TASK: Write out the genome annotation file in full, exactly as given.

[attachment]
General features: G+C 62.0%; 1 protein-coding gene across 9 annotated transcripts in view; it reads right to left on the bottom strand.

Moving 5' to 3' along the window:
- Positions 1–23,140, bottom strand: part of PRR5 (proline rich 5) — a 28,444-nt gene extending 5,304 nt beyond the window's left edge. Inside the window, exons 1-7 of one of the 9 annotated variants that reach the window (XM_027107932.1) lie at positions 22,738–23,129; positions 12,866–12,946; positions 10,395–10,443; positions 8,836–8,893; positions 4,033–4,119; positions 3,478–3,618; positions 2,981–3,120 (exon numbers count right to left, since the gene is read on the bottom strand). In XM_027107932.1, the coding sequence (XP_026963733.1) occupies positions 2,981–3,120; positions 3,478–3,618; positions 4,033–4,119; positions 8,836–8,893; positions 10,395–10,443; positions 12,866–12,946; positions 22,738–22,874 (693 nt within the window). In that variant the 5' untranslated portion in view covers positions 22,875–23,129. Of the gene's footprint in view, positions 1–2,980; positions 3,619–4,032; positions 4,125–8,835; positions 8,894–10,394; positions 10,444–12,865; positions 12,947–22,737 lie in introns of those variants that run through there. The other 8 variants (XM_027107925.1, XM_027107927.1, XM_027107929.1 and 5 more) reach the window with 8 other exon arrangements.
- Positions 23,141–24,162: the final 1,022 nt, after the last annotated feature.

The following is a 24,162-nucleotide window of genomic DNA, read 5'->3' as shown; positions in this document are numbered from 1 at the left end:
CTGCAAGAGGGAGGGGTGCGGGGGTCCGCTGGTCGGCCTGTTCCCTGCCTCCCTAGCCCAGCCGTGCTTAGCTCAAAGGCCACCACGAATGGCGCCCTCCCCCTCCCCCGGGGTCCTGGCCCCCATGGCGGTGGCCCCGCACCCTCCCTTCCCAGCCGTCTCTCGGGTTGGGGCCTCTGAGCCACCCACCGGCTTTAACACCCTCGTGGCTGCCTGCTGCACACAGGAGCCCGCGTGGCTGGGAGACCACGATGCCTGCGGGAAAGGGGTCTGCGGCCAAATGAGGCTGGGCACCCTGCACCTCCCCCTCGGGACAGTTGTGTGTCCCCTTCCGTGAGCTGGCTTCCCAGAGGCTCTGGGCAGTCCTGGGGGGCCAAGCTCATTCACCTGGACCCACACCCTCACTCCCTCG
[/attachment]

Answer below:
General features: G+C 62.0%; 1 protein-coding gene across 9 annotated transcripts in view; it reads right to left on the bottom strand.

Moving 5' to 3' along the window:
- Positions 1–23,140, bottom strand: part of PRR5 (proline rich 5) — a 28,444-nt gene extending 5,304 nt beyond the window's left edge. Inside the window, exons 1-7 of one of the 9 annotated variants that reach the window (XM_027107932.1) lie at positions 22,738–23,129; positions 12,866–12,946; positions 10,395–10,443; positions 8,836–8,893; positions 4,033–4,119; positions 3,478–3,618; positions 2,981–3,120 (exon numbers count right to left, since the gene is read on the bottom strand). In XM_027107932.1, the coding sequence (XP_026963733.1) occupies positions 2,981–3,120; positions 3,478–3,618; positions 4,033–4,119; positions 8,836–8,893; positions 10,395–10,443; positions 12,866–12,946; positions 22,738–22,874 (693 nt within the window). In that variant the 5' untranslated portion in view covers positions 22,875–23,129. Of the gene's footprint in view, positions 1–2,980; positions 3,619–4,032; positions 4,125–8,835; positions 8,894–10,394; positions 10,444–12,865; positions 12,947–22,737 lie in introns of those variants that run through there. The other 8 variants (XM_027107925.1, XM_027107927.1, XM_027107929.1 and 5 more) reach the window with 8 other exon arrangements.
- Positions 23,141–24,162: the final 1,022 nt, after the last annotated feature.

The following is a 24,162-nucleotide window of genomic DNA, read 5'->3' as shown; positions in this document are numbered from 1 at the left end:
CTGCAAGAGGGAGGGGTGCGGGGGTCCGCTGGTCGGCCTGTTCCCTGCCTCCCTAGCCCAGCCGTGCTTAGCTCAAAGGCCACCACGAATGGCGCCCTCCCCCTCCCCCGGGGTCCTGGCCCCCATGGCGGTGGCCCCGCACCCTCCCTTCCCAGCCGTCTCTCGGGTTGGGGCCTCTGAGCCACCCACCGGCTTTAACACCCTCGTGGCTGCCTGCTGCACACAGGAGCCCGCGTGGCTGGGAGACCACGATGCCTGCGGGAAAGGGGTCTGCGGCCAAATGAGGCTGGGCACCCTGCACCTCCCCCTCGGGACAGTTGTGTGTCCCCTTCCGTGAGCTGGCTTCCCAGAGGCTCTGGGCAGTCCTGGGGGGCCAAGCTCATTCACCTGGACCCACACCCTCACTCCCTCG